With the most recent incident of Patan Kumar Poddar, a JCO of Indian Army, who was arrested on Wednesday (August 6, 2014) on the charges of espionage activities, there arise a need to know what does the Official Secrets Act 1923 talk about for his confession of involvement in espionage activities is a case of true violation of the provisions of the Official Secret Act.
The Official Secrets Act 1923 is India’s anti espionage act has been in force from British colonisation. According to this act, any action which involves helping an enemy state against India is a national crime. Also, the said act states that one cannot approach, inspect, or even pass over a prohibited government site or area.
According to this Act, helping the enemy state can take any form varying from communicating a sketch, plan, model of an official secret, or of official codes or passwords to the enemy. In a nutshell, the disclosure of any information that is likely to affect the sovereignty and integrity of India, the security of the State, or friendly relations with foreign States, are punishable.
A person prosecuted under this Act can be charged with the crime even if the action was unintentional and not intended to endanger the security of the state. Violation of the provisions mentioned in the act may lead to punishments under the Act ranging from 3 to 14 years imprisonment. The Act only empowers persons in positions of authority to handle official secrets, and others who handle it in prohibited areas or outside they are liable for punishment.
The official secret act 1923 clearly states that in any proceedings against a person for an offence under this Act, the fact that he has been in communication with, or attempted to communicate with a foreign agent, whether within or without India is relevant and enough to necessitate prosecution. Also, according to this act, if required, even the journalists also have to help members of the police forces above the rank of the sub-Inspector and members of the Armed forces with an investigation regarding an offence, up to and including revealing his sources of information.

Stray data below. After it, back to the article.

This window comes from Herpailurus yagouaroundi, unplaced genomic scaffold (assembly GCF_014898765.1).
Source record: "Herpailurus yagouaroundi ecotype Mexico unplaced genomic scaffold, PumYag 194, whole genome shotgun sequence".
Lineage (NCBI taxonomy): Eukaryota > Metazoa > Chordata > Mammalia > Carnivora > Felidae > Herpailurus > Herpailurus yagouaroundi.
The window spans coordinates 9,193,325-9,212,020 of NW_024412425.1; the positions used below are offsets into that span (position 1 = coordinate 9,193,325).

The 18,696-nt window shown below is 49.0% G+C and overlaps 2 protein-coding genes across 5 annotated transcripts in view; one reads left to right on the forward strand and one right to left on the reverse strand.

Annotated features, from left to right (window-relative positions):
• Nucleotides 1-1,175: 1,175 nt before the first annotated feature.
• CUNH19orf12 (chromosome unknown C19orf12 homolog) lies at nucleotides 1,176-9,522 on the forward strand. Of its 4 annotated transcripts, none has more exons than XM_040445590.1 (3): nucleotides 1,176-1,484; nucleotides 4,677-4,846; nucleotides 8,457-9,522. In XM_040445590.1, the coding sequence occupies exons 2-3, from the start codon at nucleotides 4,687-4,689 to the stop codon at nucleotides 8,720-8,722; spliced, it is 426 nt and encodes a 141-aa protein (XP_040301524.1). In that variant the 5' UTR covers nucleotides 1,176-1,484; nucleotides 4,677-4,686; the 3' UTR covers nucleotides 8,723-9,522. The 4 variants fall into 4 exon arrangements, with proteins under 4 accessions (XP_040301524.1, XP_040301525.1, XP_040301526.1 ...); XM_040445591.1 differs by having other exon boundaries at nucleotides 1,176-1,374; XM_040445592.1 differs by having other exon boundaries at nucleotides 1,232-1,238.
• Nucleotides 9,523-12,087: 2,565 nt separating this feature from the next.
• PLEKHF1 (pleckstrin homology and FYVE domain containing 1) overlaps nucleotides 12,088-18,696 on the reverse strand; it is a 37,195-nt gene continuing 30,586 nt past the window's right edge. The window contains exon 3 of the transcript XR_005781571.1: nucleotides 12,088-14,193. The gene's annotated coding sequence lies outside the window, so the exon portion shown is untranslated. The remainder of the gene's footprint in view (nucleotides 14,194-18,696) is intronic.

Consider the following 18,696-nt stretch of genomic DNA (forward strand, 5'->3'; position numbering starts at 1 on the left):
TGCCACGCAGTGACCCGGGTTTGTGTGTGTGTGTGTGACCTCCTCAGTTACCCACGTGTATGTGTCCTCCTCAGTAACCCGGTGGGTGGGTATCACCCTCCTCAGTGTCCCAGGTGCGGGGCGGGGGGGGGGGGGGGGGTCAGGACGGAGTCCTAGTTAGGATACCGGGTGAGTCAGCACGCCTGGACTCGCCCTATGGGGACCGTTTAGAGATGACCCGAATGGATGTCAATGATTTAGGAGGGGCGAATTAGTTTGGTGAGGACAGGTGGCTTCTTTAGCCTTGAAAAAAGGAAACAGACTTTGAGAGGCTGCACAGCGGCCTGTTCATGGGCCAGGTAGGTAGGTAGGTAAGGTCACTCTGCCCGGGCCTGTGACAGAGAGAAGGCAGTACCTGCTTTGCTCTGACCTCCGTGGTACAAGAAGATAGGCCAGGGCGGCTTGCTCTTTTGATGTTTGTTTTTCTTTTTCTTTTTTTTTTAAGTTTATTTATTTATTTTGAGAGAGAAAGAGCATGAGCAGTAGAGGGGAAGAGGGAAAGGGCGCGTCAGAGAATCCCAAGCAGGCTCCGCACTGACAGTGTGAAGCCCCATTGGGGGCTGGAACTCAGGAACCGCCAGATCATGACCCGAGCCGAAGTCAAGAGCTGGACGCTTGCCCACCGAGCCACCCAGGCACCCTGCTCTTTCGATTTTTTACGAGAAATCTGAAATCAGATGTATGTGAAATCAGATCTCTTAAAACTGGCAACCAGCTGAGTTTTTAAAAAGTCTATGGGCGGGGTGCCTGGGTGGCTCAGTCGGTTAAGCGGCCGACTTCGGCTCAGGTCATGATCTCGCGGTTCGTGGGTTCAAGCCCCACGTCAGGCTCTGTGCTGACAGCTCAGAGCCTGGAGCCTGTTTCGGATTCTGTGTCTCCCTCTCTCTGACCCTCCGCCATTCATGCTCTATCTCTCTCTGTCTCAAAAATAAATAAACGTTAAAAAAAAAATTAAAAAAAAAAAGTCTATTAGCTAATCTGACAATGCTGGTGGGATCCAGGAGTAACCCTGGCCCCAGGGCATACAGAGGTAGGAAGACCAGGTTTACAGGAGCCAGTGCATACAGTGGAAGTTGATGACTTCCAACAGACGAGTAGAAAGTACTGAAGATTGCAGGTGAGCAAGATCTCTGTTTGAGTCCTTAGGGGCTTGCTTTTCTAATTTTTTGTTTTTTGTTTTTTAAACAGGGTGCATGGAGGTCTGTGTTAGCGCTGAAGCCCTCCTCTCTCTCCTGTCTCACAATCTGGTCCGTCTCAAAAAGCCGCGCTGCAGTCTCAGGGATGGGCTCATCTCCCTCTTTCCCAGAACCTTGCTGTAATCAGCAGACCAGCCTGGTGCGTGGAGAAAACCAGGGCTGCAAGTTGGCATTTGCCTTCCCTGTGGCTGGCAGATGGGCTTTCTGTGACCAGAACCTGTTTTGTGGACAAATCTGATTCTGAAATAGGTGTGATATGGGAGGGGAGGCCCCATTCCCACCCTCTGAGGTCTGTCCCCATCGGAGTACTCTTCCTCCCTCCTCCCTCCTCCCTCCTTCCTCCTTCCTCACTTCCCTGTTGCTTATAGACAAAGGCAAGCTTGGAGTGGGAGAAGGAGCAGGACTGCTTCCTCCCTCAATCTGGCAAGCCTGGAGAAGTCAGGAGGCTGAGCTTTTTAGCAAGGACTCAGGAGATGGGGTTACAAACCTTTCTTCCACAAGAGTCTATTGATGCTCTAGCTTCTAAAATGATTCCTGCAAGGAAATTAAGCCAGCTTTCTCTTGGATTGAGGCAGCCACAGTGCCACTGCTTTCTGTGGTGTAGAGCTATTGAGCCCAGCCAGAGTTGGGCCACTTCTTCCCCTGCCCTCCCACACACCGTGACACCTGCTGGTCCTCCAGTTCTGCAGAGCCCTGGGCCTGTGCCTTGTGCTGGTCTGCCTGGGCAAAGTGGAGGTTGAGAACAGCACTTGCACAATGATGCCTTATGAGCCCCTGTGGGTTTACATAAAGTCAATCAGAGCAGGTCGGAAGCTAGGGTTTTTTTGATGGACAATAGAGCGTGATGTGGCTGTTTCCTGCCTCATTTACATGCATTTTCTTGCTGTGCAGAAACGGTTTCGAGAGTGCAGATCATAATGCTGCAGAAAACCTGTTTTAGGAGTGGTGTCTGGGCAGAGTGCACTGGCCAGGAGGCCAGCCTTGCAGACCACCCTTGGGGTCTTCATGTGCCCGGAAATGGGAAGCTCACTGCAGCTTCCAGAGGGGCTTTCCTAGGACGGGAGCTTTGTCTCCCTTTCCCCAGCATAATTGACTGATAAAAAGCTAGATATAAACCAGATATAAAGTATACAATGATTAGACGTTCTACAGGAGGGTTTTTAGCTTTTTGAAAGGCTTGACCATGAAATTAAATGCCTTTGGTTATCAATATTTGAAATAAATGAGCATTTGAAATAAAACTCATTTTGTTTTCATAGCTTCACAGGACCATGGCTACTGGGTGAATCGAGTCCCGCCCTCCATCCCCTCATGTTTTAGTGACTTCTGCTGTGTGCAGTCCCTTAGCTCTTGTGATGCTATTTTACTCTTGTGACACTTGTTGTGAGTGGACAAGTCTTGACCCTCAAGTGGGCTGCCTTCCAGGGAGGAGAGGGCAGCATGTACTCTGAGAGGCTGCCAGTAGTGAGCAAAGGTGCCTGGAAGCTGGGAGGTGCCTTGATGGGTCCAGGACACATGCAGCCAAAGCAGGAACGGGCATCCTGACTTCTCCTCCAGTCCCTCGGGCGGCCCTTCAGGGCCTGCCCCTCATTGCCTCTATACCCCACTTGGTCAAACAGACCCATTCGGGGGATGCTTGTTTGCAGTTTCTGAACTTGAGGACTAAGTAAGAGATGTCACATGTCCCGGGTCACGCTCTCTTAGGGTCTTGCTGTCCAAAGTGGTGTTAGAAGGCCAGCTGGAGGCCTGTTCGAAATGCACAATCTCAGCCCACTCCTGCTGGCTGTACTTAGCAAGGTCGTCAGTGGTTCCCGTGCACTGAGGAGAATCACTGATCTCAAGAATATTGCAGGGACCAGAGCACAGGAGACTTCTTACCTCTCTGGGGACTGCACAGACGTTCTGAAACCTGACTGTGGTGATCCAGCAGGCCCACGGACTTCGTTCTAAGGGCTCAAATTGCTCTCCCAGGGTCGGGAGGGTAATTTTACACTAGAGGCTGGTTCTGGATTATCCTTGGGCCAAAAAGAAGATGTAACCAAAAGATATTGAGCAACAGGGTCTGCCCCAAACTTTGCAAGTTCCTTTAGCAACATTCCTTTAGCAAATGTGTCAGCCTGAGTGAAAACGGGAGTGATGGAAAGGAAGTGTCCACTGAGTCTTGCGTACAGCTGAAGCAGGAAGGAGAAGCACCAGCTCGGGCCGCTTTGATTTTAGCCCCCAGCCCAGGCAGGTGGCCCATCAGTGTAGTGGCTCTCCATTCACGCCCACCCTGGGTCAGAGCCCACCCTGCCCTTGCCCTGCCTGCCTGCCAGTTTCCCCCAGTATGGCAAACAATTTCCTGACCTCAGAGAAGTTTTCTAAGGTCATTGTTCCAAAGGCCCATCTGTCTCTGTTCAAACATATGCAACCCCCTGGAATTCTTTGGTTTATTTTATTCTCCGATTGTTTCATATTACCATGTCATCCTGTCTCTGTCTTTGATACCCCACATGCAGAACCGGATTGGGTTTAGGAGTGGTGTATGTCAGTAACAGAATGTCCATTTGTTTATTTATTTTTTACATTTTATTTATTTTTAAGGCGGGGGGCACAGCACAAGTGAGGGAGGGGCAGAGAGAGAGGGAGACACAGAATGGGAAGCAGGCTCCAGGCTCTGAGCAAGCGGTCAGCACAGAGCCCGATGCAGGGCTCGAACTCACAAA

When a company is seen as the offender under this Act, everyone involved with the management of the company including the board of directors can be liable for punishment. In the case of a newspaper everyone including the editor, publisher and the proprietor can be jailed for an offence.
Uninterested members of the public may be excluded from court proceedings if the prosecutions feel that any information which is going to be passed on during the proceedings is sensitive. This also includes media; so the journalists will not be allowed to cover that particular case. Under the Act, search warrants may be issued at any time if the magistrate feels that based on the evidence in front of them there is enough danger to the security of the state.
The Constitution of Republic of India clearly guarantees many rights to the citizens of India with a clause that such rights should not affect the sovereignty and integrity of India, the security of the State, or friendly relations with foreign States.
Despite the fact every provision has been made in the official secrets act 1923, there is a need for its revision as the act is almost 100 years old and need to be revitalized in accordance to the changing societies and the contemporary ways and means through which the vital information could be passed.
Social networking is a very new media issue and should be taken utmost care for. The information passed through this medium may pose a heavy threat to the nation’s security. Considering the very fact, including this new medium, a revitalized act may be formulated.